Making meal planning easier for me!

I have always loved recipes and collecting them, which is funny because I probably only cook a limited set of recipes 80% of the time. Capture methods  have varied from an envelope on a shelf to a proper scrapbook courtesy of my Mum years ago, but I like having the recipes I use most easily available. My first married kitchen notebook was just that, a notebook, but the lack of flexibility....!!!

My Mother's Day gift a good few years ago was a file, from Paperchase (when Borders was still my Happy Place) with dividers for starters, fish, meat, vegetables, baking and desserts. The binder was a convenient A5 size, three holes and quite useful since new recipes could be added and subtracted. I really enjoyed it, and used it for several years, but a binder is only thin and the amount I collect and catalogue meant that it was getting full.



Every section had an index, but no numerical system
so no easy way to find a recipe!


Recipes fitted very nicely on one side of a page;
the down side was that one sheet would have two recipes.


I recorded where the recipes came from using initials.
This is from Delia Smith's Complete Cookery Course 
Roll on to another Mother's day. Very often my Mother's day presents are cook books or something to do with the house. I can't decide if this is foolish or not?
And W H Smiths photo album. Apt, with the cupcakes on. It takes 6 by 4 index cards, and holds lots and lots and lots.


This box is still full of recipes from magazines. I tend now
to use it as a capture space for things I hope to use.
 I set up essentially the same system I use now in the box; index card recipes, handwritten, one to a card, and catalogued in various ways.


The lid is attached so I could never lose it.
 But it was pink, well, pink with cupcakes. It was cute, but ceci n'est pas moi... not absolutely me.
 Enter the photo box. Again, it fits 6 by 4 index cards, so all I needed to do was transfer my collection over.
 I set up the dividers in a way that suits me.  If you look below you can see the dividers are way more specific than the file had space for. Starters, Main meals divided by main ingredient, baking and celebration meals.


 A recipe is written on a card, titled and numbered. Main meals are all M something, and then filed behind the main ingredient divider. For example, the slow roasted marmalade pork is catalogued as M92 on the main list at the start of the section but sits (numerically) behind the Pork divider.


 The end of the recipe has the name of the cook and/or book that it comes from. If I can copy every recipe I like out of a book then I can get rid of the book, either sell or donate as a charitable contribution. There are books I like too much to get rid of but for example, Tana Ramsey had a few good recipes (and a decent quote) but I wasn't desperate to see her book take up shelf space. So I copied and filed and passed on.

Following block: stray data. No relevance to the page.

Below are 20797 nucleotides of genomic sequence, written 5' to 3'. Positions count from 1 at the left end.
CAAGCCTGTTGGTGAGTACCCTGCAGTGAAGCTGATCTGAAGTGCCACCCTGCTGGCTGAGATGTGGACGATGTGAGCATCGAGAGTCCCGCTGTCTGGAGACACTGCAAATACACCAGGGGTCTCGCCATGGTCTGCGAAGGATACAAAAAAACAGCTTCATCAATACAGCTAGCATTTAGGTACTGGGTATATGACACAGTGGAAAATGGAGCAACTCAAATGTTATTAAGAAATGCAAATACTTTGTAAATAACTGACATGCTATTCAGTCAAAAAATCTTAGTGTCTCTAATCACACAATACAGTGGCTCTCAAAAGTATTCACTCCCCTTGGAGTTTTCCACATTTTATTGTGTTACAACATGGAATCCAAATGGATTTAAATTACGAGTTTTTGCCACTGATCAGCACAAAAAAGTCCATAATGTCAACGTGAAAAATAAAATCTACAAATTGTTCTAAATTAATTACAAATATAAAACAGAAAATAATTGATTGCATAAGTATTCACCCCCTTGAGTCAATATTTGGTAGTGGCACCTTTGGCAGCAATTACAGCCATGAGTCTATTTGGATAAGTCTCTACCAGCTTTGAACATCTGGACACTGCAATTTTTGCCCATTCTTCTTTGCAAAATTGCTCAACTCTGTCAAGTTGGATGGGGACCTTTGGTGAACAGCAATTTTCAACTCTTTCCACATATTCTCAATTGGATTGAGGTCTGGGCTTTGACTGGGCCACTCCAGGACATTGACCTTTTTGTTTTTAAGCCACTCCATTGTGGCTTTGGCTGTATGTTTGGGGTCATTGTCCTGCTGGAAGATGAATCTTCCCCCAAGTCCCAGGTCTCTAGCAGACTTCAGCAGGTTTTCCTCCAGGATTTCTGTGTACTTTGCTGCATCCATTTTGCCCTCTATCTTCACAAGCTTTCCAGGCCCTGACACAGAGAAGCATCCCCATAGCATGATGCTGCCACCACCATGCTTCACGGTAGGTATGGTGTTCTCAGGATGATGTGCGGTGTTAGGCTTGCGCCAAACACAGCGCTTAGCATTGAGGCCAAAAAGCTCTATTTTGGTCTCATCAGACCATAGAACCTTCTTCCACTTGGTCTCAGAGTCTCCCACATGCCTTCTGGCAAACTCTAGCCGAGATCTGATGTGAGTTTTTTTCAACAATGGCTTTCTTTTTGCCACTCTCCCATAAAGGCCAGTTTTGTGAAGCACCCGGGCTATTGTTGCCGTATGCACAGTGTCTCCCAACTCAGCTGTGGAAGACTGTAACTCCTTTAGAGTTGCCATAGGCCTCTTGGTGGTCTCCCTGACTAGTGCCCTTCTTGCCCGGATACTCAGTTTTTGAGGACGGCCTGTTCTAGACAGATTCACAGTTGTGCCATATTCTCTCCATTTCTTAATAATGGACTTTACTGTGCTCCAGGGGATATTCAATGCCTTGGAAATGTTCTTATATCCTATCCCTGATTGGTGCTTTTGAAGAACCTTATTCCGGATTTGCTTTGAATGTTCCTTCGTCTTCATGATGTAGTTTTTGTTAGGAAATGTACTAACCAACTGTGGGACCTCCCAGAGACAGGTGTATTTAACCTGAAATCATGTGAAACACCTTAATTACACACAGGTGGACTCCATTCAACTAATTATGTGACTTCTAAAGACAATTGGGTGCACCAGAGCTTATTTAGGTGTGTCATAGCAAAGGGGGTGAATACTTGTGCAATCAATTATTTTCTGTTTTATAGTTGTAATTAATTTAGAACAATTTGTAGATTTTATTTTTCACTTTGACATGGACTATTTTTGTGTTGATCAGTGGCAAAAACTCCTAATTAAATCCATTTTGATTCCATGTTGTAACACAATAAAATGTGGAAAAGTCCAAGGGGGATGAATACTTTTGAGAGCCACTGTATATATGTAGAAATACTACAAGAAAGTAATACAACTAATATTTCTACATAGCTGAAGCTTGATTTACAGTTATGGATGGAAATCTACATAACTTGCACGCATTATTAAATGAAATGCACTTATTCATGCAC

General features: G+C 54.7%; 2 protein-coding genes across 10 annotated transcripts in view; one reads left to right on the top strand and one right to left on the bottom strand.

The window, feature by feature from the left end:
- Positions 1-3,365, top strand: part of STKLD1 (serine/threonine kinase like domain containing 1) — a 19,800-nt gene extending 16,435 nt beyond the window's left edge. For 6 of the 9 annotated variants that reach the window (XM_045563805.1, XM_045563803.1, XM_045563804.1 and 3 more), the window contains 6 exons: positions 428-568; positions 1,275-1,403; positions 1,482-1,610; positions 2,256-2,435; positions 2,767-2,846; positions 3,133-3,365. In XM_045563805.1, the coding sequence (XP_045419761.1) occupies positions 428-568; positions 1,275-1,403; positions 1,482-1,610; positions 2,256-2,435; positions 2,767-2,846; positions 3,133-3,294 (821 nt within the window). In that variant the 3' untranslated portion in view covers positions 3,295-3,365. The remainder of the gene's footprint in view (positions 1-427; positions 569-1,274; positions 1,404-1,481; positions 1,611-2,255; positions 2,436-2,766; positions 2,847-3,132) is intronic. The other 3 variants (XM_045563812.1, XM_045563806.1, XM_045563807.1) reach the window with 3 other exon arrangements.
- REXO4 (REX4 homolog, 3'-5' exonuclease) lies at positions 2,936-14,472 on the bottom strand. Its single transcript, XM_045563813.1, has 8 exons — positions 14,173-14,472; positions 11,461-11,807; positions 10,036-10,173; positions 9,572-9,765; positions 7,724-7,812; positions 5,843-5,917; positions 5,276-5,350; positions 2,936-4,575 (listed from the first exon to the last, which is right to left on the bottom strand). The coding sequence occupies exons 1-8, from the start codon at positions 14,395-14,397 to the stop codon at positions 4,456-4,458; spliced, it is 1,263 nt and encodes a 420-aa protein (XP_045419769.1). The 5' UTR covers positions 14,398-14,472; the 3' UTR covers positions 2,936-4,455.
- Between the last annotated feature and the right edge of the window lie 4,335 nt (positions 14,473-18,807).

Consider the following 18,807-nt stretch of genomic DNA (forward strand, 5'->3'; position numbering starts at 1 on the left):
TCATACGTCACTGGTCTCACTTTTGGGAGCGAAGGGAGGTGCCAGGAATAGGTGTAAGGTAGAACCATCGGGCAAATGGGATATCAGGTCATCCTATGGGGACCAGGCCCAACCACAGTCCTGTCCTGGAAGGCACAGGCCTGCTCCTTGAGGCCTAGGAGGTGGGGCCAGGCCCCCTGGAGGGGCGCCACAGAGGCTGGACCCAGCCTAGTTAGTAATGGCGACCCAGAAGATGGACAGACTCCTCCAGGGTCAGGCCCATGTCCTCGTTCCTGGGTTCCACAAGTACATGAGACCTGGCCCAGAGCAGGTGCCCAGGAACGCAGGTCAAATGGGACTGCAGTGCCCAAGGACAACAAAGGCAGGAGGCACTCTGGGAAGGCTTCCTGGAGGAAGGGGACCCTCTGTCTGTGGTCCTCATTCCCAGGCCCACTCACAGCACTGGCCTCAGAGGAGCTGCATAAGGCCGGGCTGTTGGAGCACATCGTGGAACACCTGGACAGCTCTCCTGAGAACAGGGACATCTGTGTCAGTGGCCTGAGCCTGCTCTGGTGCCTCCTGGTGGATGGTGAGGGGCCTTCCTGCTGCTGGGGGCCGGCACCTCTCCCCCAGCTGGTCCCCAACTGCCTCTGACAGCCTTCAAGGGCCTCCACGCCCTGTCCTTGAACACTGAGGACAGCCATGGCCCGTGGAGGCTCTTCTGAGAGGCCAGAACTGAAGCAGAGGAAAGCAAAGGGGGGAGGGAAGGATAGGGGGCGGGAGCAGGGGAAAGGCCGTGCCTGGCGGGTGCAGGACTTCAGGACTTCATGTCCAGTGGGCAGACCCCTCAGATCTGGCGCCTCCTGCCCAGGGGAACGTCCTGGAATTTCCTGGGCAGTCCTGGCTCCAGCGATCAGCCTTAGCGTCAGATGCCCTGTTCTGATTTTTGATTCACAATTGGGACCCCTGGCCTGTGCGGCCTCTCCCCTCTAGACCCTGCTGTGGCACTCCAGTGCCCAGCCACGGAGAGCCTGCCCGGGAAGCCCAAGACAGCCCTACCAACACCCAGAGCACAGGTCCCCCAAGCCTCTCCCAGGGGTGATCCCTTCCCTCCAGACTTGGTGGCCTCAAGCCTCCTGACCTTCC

Menu planning is even easier because every recipe has a mini shopping list next to it on my menu planning cards. I have these both here in my cookery box and in my Filofax Home File (still a work in progress) and I use them when planning the month's meals and writing the weekly shopping list on a Saturday.



Finally, the week's plans get written in my Filofax with the number next to it if I need the recipe. Easy or often used recipes need no number, like my bolognese sauce that I know off by heart.

I've used this system for about 18 years now, 10 in box form. I'm glad to use it. It is organised, adaptable, and can be set up very easily with just a box and recipe cards. I like handwriting the recipes, purely because I love the Nigella episode where she shows her mother's and grandmother's notebooks. The idea that in 40 years time my grandchildren will be looking at my slow roast chicken with garlic, or my Delia's carbonara and laughing at the things we used to make appeals to me. My daughter (arbiter of all things culinary) loves it and wants her own. Indeed, when my children move out or marry this may well be the way I mark their passing; by giving them a recipe box of their own. But, technology moves on and I am looking for another, perhaps better way to save the recipes I like. Pinterest? Google Drive? My own blog? I'm not sure. And I don't want to go all digital. I don't do all digital planning( Filofax, anyone?) and I think even if I begin a virtual recipe collection I will still want to record some (the best only, perhaps?) by hand, just to preserve the gentle art of recipe writing.




Comments

  1. My recipes are all in that same folder you used from Paperchase - I miss Borders! When it started overflowing, I ordered another one through Amazon.

    I really need to go through all my recipes and sort them out but there's always something else I'd rather be doing! :oD

    ReplyDelete
  2. love your ideas . I just today bought an unused paperchase file like yours for £1, a real bargain looking forward to using it

    ReplyDelete

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